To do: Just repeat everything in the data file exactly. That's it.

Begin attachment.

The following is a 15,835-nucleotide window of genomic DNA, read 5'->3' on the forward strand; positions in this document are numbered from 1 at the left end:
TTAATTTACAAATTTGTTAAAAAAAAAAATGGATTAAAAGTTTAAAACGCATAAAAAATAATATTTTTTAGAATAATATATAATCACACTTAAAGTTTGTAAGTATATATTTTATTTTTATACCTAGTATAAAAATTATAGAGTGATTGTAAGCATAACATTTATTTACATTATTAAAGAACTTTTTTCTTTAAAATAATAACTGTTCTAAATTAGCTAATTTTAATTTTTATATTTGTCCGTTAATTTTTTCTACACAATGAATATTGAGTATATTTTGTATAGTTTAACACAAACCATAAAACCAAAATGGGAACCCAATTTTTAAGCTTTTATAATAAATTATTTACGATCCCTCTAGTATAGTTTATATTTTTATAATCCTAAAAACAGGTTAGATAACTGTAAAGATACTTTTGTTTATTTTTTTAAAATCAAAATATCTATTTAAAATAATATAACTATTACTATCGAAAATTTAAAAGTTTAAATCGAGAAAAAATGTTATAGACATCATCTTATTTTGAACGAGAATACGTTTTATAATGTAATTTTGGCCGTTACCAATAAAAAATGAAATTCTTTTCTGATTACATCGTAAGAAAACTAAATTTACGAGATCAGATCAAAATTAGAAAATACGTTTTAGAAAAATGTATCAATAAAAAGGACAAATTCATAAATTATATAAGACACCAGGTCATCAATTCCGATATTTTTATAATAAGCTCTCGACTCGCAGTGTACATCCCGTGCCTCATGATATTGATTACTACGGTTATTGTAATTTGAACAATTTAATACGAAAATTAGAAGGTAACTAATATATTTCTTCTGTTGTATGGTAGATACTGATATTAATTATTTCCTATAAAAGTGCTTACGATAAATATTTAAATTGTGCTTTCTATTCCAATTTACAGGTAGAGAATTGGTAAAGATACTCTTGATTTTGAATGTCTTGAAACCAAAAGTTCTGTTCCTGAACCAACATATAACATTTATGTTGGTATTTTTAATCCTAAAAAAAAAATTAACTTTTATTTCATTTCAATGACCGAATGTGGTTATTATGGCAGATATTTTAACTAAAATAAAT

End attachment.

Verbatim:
The following is a 15,835-nucleotide window of genomic DNA, read 5'->3' on the forward strand; positions in this document are numbered from 1 at the left end:
TTAATTTACAAATTTGTTAAAAAAAAAAATGGATTAAAAGTTTAAAACGCATAAAAAATAATATTTTTTAGAATAATATATAATCACACTTAAAGTTTGTAAGTATATATTTTATTTTTATACCTAGTATAAAAATTATAGAGTGATTGTAAGCATAACATTTATTTACATTATTAAAGAACTTTTTTCTTTAAAATAATAACTGTTCTAAATTAGCTAATTTTAATTTTTATATTTGTCCGTTAATTTTTTCTACACAATGAATATTGAGTATATTTTGTATAGTTTAACACAAACCATAAAACCAAAATGGGAACCCAATTTTTAAGCTTTTATAATAAATTATTTACGATCCCTCTAGTATAGTTTATATTTTTATAATCCTAAAAACAGGTTAGATAACTGTAAAGATACTTTTGTTTATTTTTTTAAAATCAAAATATCTATTTAAAATAATATAACTATTACTATCGAAAATTTAAAAGTTTAAATCGAGAAAAAATGTTATAGACATCATCTTATTTTGAACGAGAATACGTTTTATAATGTAATTTTGGCCGTTACCAATAAAAAATGAAATTCTTTTCTGATTACATCGTAAGAAAACTAAATTTACGAGATCAGATCAAAATTAGAAAATACGTTTTAGAAAAATGTATCAATAAAAAGGACAAATTCATAAATTATATAAGACACCAGGTCATCAATTCCGATATTTTTATAATAAGCTCTCGACTCGCAGTGTACATCCCGTGCCTCATGATATTGATTACTACGGTTATTGTAATTTGAACAATTTAATACGAAAATTAGAAGGTAACTAATATATTTCTTCTGTTGTATGGTAGATACTGATATTAATTATTTCCTATAAAAGTGCTTACGATAAATATTTAAATTGTGCTTTCTATTCCAATTTACAGGTAGAGAATTGGTAAAGATACTCTTGATTTTGAATGTCTTGAAACCAAAAGTTCTGTTCCTGAACCAACATATAACATTTATGTTGGTATTTTTAATCCTAAAAAAAAAATTAACTTTTATTTCATTTCAATGACCGAATGTGGTTATTATGGCAGATATTTTAACTAAAATAAAT